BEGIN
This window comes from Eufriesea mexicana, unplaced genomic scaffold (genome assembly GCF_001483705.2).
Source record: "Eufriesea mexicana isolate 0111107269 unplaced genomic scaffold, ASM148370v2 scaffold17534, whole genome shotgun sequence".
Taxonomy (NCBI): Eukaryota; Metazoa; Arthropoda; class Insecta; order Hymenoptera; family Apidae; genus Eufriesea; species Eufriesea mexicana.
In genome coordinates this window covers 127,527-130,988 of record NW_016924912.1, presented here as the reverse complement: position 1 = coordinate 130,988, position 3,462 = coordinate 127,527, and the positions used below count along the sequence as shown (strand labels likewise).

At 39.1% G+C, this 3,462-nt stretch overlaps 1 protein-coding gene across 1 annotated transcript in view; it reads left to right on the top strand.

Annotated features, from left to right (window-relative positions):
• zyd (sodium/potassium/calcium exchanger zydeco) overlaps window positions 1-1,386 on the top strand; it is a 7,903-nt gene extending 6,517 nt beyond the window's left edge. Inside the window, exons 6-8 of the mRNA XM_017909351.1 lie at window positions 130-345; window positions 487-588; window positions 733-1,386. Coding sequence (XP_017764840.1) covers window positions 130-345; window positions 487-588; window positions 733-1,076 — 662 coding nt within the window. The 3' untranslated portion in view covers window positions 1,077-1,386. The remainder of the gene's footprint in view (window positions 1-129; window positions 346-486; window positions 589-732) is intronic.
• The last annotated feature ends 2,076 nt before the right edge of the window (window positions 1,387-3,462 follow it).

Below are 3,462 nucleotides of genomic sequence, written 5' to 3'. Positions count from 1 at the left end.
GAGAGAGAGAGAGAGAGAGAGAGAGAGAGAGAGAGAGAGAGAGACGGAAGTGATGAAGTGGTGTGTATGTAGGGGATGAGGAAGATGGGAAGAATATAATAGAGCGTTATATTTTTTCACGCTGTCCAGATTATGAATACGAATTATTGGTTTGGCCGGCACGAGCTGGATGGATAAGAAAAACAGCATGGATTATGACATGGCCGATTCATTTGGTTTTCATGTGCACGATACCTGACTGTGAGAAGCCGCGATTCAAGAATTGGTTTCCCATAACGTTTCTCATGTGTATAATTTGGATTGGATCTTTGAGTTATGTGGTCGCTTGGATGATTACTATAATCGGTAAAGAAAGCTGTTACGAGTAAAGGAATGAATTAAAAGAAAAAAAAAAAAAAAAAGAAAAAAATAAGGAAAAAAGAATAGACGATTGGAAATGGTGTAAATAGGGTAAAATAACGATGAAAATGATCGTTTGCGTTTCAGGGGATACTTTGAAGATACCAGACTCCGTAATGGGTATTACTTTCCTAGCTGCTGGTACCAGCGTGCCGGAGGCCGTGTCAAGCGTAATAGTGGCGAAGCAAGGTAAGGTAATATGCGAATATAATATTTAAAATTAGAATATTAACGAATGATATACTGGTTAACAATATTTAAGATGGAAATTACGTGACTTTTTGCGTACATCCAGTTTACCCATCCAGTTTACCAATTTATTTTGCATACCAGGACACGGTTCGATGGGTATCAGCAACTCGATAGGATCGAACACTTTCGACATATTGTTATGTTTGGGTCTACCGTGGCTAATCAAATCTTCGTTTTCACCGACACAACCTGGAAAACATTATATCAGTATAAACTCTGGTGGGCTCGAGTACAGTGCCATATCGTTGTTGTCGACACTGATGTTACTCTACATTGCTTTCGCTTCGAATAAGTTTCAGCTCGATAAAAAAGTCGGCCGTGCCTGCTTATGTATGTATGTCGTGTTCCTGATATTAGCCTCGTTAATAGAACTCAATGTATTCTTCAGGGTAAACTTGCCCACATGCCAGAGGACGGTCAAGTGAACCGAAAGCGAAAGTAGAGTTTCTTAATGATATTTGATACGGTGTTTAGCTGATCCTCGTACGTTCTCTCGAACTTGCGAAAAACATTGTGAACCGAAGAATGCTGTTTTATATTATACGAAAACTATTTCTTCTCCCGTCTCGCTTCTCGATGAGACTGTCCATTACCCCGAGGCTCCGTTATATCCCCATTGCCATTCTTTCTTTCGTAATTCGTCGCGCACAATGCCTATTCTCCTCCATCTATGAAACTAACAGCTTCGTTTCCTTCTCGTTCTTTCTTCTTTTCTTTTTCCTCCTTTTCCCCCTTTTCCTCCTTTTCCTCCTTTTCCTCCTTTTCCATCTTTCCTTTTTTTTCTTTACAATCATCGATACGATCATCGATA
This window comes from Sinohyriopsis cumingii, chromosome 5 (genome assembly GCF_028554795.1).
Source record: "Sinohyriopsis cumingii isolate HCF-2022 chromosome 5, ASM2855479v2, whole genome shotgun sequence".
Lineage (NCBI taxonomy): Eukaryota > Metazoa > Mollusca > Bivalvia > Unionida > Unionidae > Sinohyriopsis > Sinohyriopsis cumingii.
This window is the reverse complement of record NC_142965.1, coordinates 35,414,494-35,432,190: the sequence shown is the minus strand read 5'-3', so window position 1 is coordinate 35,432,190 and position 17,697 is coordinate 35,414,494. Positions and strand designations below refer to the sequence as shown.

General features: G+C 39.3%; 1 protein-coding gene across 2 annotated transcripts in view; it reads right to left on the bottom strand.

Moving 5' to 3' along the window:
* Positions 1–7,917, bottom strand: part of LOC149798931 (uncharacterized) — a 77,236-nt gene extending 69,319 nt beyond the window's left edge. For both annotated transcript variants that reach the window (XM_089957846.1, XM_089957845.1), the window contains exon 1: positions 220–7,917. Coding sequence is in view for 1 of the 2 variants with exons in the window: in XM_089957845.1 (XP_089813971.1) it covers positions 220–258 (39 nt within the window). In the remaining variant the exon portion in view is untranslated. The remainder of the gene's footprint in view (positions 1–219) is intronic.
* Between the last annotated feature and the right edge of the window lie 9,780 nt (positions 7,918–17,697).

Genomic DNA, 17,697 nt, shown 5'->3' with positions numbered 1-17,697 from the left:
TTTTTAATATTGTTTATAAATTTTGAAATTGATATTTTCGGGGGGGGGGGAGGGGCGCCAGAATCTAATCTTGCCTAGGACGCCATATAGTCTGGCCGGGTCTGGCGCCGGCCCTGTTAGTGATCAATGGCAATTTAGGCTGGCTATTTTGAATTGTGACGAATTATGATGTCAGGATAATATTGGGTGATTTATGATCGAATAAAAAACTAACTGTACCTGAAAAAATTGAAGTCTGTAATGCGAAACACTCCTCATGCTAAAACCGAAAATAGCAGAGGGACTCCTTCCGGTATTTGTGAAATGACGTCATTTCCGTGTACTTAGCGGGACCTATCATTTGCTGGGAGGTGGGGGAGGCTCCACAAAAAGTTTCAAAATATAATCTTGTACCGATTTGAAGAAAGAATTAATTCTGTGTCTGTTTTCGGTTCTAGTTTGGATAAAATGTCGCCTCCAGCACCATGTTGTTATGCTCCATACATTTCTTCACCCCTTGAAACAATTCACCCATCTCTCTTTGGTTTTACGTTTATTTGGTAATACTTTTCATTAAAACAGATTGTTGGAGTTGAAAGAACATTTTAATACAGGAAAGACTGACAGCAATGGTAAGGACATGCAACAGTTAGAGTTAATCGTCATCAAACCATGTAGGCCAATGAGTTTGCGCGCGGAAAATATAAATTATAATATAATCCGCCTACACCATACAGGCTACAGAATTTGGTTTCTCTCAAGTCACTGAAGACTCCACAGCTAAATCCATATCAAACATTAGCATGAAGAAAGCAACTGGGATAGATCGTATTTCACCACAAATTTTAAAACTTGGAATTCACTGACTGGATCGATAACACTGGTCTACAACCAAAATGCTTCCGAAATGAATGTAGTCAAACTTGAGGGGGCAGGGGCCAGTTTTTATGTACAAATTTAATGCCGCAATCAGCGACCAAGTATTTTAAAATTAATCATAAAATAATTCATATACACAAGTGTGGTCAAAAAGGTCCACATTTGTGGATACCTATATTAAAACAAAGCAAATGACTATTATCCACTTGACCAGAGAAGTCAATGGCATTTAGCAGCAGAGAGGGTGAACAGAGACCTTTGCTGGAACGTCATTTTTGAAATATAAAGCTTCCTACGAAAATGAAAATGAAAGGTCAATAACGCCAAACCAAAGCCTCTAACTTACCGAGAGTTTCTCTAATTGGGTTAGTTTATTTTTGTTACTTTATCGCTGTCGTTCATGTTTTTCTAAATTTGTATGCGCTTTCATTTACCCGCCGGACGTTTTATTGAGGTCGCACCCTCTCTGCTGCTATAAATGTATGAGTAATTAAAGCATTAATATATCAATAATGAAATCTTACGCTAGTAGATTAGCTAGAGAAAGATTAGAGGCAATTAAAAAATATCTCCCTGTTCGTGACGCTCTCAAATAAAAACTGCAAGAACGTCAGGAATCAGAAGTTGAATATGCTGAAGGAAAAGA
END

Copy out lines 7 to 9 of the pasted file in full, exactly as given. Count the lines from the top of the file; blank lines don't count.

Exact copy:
• zyd (sodium/potassium/calcium exchanger zydeco) overlaps window positions 1-1,386 on the top strand; it is a 7,903-nt gene extending 6,517 nt beyond the window's left edge. Inside the window, exons 6-8 of the mRNA XM_017909351.1 lie at window positions 130-345; window positions 487-588; window positions 733-1,386. Coding sequence (XP_017764840.1) covers window positions 130-345; window positions 487-588; window positions 733-1,076 — 662 coding nt within the window. The 3' untranslated portion in view covers window positions 1,077-1,386. The remainder of the gene's footprint in view (window positions 1-129; window positions 346-486; window positions 589-732) is intronic.
• The last annotated feature ends 2,076 nt before the right edge of the window (window positions 1,387-3,462 follow it).

Below are 3,462 nucleotides of genomic sequence, written 5' to 3'. Positions count from 1 at the left end.